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April 2012

Development Impact turns one – tell us what year two should look like

Jed Friedman's picture

 

As we celebrate our first year of the Development Impact blog, we thought it would be a good time to take stock and see what our readers would like in our second year. We’ve already done our survey work and RCT, so now its time for direct, self-selected, feedback from you, the reader.  We want to know:

Can mobile phones be used to "bank" the poor?

Gabriel Demombynes's picture

The phenomenal success of Kenya’s M-PESA system, which allows people to store and transfer funds via electronic accounts that they access via mobile phones, has raised hopes that mobile money may provide a way for the poor to access basic banking services. In an earlier post, I presented findings from my recent working paper with Aaron Thegeya, showing that a remarkable 73% of Kenyan adults use mobile money, and nearly a quarter use it every day

We also show that savings with a simple M-PESA account is common, with 2/3 of M-PESA users reporting that they save in some form with M-PESA. We see some mild evidence that M-PESA may increase savings: controlling for various characteristics, those who are registered for M-PESA are 32 percent more likely to report some savings activity.

Why do people save with M-PESA when it doesn’t pay interest?  A possible explanation comes from an experimental study on health savings (not involving M-PESA).  

Why is Only 1 in 5 Firms Managed by a Woman?

Let me start by sharing a telling anecdote:  “At her first job in Tokyo in the 1970s, Ms Yukako Uchinaga hid in the ladies' room every day at 8pm while an inspector made sure all female employees had gone home. Then she came out and put in more hours. "My boss used to say, 'I don't want to be put in jail'," said Ms Uchinaga … referring to a labor law that capped women's overtime at two hours a day. "I complained it was unfair, like being in a 100-metre race with my hands and feet tied while all my male colleagues ran freely.”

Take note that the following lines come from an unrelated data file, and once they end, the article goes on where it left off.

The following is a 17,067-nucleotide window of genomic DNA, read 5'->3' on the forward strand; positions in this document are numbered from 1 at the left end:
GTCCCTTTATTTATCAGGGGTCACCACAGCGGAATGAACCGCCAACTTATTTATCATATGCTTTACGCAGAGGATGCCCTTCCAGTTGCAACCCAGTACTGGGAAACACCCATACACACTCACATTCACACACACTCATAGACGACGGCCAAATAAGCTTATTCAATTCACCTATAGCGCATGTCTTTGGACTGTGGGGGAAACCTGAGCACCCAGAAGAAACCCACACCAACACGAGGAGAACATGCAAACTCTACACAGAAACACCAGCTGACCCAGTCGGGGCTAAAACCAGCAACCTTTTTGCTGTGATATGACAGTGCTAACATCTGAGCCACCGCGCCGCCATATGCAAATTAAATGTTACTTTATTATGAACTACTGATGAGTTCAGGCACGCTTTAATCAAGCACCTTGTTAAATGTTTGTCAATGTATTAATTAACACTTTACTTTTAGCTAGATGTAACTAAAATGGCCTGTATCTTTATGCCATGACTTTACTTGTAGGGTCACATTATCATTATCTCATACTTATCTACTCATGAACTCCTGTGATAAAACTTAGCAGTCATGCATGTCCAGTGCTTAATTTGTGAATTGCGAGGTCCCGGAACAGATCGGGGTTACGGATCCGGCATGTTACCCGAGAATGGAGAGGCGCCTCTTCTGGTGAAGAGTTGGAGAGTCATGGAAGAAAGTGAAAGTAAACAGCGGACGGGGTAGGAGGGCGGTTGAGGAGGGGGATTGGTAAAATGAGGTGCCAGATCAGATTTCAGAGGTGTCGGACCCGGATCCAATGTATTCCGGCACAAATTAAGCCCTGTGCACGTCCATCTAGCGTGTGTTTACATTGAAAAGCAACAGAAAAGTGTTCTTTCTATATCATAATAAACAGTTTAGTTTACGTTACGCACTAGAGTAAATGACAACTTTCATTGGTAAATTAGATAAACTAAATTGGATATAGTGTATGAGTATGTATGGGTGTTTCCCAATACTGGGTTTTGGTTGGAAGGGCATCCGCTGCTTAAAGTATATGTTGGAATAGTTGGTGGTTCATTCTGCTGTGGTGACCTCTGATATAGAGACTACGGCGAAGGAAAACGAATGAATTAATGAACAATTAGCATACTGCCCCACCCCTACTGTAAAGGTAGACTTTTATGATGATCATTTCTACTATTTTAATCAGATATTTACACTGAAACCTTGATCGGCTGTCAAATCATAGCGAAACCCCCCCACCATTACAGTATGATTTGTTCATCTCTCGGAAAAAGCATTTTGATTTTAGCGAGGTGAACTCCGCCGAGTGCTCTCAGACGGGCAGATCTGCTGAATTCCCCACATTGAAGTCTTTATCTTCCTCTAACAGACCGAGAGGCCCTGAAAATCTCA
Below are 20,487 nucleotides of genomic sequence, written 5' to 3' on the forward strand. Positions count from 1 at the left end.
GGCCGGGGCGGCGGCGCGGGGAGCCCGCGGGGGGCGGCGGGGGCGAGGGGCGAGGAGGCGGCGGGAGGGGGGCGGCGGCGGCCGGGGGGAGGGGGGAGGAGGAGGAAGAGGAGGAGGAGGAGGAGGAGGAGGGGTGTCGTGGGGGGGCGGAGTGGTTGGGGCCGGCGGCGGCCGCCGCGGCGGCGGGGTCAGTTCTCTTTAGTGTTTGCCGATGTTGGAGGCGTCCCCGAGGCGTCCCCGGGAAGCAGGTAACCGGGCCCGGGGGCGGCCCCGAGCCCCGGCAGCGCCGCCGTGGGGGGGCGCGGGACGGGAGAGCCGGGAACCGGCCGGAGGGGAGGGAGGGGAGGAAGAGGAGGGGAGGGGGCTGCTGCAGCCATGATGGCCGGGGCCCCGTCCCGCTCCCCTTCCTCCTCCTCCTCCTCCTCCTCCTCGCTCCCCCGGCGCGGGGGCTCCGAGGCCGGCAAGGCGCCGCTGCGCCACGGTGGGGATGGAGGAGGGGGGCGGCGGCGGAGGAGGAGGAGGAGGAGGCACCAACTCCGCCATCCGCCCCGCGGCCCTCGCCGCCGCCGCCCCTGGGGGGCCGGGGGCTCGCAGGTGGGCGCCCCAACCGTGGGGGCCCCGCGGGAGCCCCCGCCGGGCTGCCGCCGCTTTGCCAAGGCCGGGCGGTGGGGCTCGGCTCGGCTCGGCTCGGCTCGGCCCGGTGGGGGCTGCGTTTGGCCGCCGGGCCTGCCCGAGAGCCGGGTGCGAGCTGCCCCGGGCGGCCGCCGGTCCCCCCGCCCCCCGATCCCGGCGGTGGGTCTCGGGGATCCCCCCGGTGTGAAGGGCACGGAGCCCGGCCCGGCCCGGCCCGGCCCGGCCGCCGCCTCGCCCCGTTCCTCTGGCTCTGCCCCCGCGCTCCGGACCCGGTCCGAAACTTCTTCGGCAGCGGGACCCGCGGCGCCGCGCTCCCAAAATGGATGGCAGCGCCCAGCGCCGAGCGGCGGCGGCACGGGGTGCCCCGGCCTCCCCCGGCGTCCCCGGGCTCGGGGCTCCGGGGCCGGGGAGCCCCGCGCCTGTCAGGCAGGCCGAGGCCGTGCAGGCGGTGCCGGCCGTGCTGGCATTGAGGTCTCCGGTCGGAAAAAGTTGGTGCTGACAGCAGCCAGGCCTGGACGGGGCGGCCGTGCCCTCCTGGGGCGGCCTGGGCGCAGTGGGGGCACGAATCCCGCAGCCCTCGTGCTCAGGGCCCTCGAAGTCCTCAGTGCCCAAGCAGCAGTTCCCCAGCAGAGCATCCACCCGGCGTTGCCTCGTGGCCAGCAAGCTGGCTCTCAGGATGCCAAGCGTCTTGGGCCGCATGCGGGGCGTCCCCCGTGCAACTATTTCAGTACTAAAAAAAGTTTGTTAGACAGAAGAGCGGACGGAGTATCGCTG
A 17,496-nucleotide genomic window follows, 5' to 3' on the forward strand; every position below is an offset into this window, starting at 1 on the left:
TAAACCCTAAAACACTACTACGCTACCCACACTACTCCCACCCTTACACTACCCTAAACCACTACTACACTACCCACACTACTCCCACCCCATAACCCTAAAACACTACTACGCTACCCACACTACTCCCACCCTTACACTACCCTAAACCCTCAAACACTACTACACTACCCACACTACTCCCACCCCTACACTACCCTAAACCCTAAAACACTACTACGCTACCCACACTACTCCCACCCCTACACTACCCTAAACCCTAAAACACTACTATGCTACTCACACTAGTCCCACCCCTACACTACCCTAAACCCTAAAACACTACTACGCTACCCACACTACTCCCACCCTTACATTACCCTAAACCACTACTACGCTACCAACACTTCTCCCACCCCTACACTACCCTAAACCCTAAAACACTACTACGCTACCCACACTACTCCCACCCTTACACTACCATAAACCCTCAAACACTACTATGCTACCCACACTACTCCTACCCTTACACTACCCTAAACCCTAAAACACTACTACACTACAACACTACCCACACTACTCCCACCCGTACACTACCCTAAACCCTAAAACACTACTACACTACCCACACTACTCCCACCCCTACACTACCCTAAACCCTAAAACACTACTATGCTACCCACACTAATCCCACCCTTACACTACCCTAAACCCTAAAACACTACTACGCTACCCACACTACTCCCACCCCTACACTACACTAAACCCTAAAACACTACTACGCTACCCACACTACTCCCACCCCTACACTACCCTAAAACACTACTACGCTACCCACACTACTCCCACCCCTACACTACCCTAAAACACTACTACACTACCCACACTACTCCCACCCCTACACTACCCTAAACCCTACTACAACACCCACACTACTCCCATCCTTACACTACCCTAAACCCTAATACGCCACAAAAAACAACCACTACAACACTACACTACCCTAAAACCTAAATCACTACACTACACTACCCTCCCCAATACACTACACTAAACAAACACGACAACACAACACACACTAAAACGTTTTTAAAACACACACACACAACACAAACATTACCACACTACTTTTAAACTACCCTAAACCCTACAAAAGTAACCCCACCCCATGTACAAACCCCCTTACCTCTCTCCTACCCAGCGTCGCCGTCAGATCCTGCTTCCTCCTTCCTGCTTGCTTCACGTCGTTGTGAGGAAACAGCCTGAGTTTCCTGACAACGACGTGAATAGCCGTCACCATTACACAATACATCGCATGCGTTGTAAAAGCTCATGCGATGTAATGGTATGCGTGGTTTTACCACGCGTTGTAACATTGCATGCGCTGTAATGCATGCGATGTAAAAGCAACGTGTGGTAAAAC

According to Bloomberg, women occupy just 1 in 70 management positions at Japanese companies.
And according to the World Bank Group's Enterprise Surveys, which collect firm level data across 125 economies, only every fifth firm has a female as top manager.  Even top tier Fortune 500 companies are not so balanced in gender parity with only 18 out of 500, or 4 % of their top executives being female.

Why?

Women don’t have enough time to climb the corporate ladder. 
According to the World Bank Group’s report Women, Business and the Law 2012 the retirement age for women comes earlier than for men in 52 economies (out of 141 covered). But, there is no economy, where the retirement age for men is earlier than for women. Moreover, according to the same report women cannot work the same night hours as men in 44 economies. Meanwhile, the average number of days mandated by law for maternity leave is 106, while the average number of days mandated for paternity leave is only 3.  The Math is self-evident.

Euro 2012: highway contracts in Poland and Ukraine

David Lawrence's picture

The Euro 2012 soccer championships, which are being held in both Poland and Ukraine, have given infrastructure financing fans interesting things to think about. As with any major sports event, roads, stadiums, hotels, airports need to be built or refurbished. How the two governments do this might provide some interesting lessons on best practices.